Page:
KUALA LUMPUR: Former Malaysian prime minister Najib Razak was charged in court on Wednesday (Jul 4) in a probe linked to how billions of dollars went missing from 1Malaysia Development Berhad (1MDB), a state fund he founded.
Najib, 64, was charged with three counts of criminal breach of trust and one count of using his position for gratification. The offences were allegedly carried out between 2011 and 2015.
In court, the former leader appeared tired and hung his head often during proceedings.
After the charges were read to him one by one, Najib pleaded not guilty to all charges and said softly from the dock: “I claim trial.”
Each of the four charges carries a prison sentence of up to 20 years. The abuse of power charge carries a fine of not less than five times the “value of gratification”.
“As a public official, which is prime minister and minister of finance, used your position for self-gratification (for a) total of RM42 million,” Attorney-General Tommy Thomas said, referring to the abuse of power charge.
The attorney-general, who leads a 12-member prosecution team, asked the court to set bail at RM4 million (US$988,000) in cash and to remove Najib’s two passports.
Najib’s lawyer Muhammad Shafee Abdullah insisted his client was “not a flight risk”.
Bail was set at RM1 million with two sureties in cash. Najib was also ordered to surrender his passports.
The trial is set to take place in February and March next year, from Feb 18 to 28, Mar 4 to 8 and Mar 11 to 15.
Case management has been set for Aug 8, 2018.
The former premier was arrested at his home on Tuesday afternoon in a stunning fall from grace, less than two months after losing an election to Mahathir Mohamad and as part of the government’s probe into 1MDB.
Najib, who spent the night in lockup, arrived at the court complex in Kuala Lumpur at 8.20am, wearing a dark blue suit and a red tie.
Some of Najib’s children were present in the courtroom.
Crowds of media and curious onlookers jostled to catch a glimpse of the former leader as he was led to court.
Some members of Najib’s UMNO party chanted and held up placards in solidarity with the former premier.
Earlier, state news agency Bernama broadcast Najib’s convoy live as it moved slowly through morning rush-hour traffic during the long drive from the Malaysian Anti-Corruption Commission’s offices in the administrative capital Putrajaya to the court in Kuala Lumpur.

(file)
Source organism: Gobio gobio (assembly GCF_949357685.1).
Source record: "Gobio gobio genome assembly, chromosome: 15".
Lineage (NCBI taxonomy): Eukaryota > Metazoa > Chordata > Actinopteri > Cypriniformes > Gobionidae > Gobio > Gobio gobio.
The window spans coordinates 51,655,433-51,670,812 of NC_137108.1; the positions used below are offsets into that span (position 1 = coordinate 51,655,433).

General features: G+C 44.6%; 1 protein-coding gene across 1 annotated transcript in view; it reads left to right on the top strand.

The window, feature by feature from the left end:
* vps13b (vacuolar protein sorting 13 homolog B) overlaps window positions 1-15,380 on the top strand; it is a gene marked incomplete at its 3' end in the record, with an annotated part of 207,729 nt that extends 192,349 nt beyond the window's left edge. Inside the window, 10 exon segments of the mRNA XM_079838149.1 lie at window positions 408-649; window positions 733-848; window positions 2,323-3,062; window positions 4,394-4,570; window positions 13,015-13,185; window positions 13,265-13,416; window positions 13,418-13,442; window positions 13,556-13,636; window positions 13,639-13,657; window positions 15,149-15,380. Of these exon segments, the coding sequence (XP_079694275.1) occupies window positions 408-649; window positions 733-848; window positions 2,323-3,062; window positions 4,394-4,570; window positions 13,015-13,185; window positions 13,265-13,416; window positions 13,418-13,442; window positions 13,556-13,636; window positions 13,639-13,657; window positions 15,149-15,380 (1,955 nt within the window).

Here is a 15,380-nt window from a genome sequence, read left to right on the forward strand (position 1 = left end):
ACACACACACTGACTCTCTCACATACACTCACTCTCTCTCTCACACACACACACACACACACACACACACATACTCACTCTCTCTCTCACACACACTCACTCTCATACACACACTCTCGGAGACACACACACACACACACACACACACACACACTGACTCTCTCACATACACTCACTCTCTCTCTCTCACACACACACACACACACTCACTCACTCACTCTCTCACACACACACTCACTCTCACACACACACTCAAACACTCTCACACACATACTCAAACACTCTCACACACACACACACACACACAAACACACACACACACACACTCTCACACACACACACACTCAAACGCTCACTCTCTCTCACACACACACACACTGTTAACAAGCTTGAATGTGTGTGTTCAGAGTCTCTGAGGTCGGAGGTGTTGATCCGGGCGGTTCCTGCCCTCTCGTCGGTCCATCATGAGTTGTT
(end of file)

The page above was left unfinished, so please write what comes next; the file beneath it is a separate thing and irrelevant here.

“STRONG PRIMA FACIE CASE”
“We have a strong prima facie case which we intend to prove in the trial,” Thomas told reporters after the hearing.
He also suggested that more charges will be filed against Najib.
“Today’s case is the first IP that came to my table when I clocked in three weeks ago. No doubt, there will be more IPs,” he said, using an acronym for investigation papers from the MACC.
Thomas had to move the venue of his press briefing to a different part of the building after Najib supporters heckled him and demanded that he speak in Malay.
Najib’s lawyer countered: “I’m happy we have a good defence. You’ll see the unfolding of the defence when the trial starts.”
After appearing before the judge, the ex-leader emerged from the building to chants of “Long live Najib” by around 500 supporters.
“This is the best way to clear my name after so much of slander against me,” Najib told reporters.
He later left in a convoy of five cars escorted by police outriders.
CHARGES LINKED TO SUSPICIOUS TRANSACTIONS INVOLVING SRC
Najib came to power in 2009 and soon founded 1MDB which is being investigated in at least six countries for alleged money laundering.
SRC, created in 2011 by Najib’s government to pursue overseas investments in energy resources, was a unit of 1MDB until it was moved to the finance ministry in 2012.
SRC has been the initial focus of the Malaysian investigators as all the suspicious transactions involving the firm were made through Malaysian entities, unlike other 1MDB-related transactions that went through foreign banks and companies.
Najib is the first Malaysian prime minister to face criminal charges.
A spokesman for Najib said on Tuesday that the SRC charges and the 1MDB investigations against the former leader were “politically motivated”, and that Najib will contest these charges and clear his name in court.
Mahathir said in an interview with Channel NewsAsia last month that embezzlement and bribery with government money were among the charges that Malaysian authorities were looking to bring against Najib.
Since his loss at the polls to mentor-turned-foe Mahathir, Najib has been barred from leaving the country and had millions of dollars of items seized from properties linked to his family.
In a pre-recorded message posted on Twitter after his arrest, Najib said not all the accusations against him and his family were true.
“Let investigations be carried out. I have not had a chance to defend myself,” he said.